by James Joyce
Simon Dedalus was a major figure in A Portrait of the Artist as a Young Man, and he appears frequently in Ulysses. He grew up in Cork, and was a fairly successful man until recently, when fell on hard times. In Portrait, we get a glimpse of him as a strong Irish nationalist and a passionate sympathizer with Charles Stewart Parnell. At the start of Ulysses, we find Dedalus in mourning for dead wife, Mary. He has begun drinking even more heavily than he used to and his family life is in utter disarray. It has been noted that Simon is modeled closely on Joyce's own father, John Stanislaus (Ellmann, James Joyce, 11).
Simon is critical of Stephen's lifestyle, and laments the fact that Stephen abandoned medical school to become a struggling artist. The criticism goes both ways, however. Stephen clearly feels estranged from his family, and in "The Wandering Rocks," we get a glimpse of his sisters, who are living in utter poverty because Simon spends the little money he has on drink instead of feeding his children. Simon is clearly in mourning for his wife, and when he passes near her grave in "Hades," we see him break down in tears. It is clear, however, that his grief has led him to become overly sentimental and self-pitying.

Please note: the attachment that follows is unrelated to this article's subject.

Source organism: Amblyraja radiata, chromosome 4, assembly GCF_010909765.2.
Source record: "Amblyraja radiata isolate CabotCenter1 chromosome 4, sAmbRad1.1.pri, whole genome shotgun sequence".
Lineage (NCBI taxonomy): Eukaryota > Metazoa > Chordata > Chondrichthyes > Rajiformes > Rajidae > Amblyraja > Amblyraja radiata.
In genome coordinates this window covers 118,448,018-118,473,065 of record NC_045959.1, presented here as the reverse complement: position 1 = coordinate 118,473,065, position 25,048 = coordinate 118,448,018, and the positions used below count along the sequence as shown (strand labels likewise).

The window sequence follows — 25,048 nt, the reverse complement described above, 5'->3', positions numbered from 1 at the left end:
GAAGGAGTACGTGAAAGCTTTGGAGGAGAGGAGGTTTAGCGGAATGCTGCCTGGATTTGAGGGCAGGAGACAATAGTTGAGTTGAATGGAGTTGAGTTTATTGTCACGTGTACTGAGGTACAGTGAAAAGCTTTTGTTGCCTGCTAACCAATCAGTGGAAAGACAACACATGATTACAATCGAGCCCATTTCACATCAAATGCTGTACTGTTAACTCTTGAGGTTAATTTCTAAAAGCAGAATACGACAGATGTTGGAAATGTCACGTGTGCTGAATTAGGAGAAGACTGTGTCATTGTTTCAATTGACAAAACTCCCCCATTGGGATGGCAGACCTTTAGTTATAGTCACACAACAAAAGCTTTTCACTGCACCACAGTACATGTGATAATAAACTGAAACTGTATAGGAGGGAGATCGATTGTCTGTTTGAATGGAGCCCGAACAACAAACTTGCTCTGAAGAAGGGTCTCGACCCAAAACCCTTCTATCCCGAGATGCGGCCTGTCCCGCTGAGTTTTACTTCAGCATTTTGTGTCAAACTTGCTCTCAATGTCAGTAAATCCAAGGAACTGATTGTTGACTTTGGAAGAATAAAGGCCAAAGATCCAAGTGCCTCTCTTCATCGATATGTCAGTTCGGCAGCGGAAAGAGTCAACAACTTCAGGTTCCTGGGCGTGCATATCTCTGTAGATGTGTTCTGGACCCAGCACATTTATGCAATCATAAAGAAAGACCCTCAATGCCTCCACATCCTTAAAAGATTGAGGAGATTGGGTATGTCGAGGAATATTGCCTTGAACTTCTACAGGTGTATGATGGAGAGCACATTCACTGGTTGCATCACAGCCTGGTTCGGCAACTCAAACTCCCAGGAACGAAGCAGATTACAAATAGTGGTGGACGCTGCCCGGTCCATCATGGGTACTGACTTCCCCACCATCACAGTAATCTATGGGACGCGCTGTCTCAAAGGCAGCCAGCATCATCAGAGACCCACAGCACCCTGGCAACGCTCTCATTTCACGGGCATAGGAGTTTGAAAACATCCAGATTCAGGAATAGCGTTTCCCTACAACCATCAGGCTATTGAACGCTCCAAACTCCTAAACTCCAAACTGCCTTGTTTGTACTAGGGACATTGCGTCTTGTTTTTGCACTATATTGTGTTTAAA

Despite his faults, it is clear that Simon is a well-respected and connected man about town. At the funeral, other men seem to look up to him, and he becomes the center of attention when he sings Martha at the Ormond Hotel bar in "Sirens." Yet it is Simon's absence and neglect that causes Stephen's feelings of alienation and opens the door for Bloom to become a sort of surrogate father to Stephen.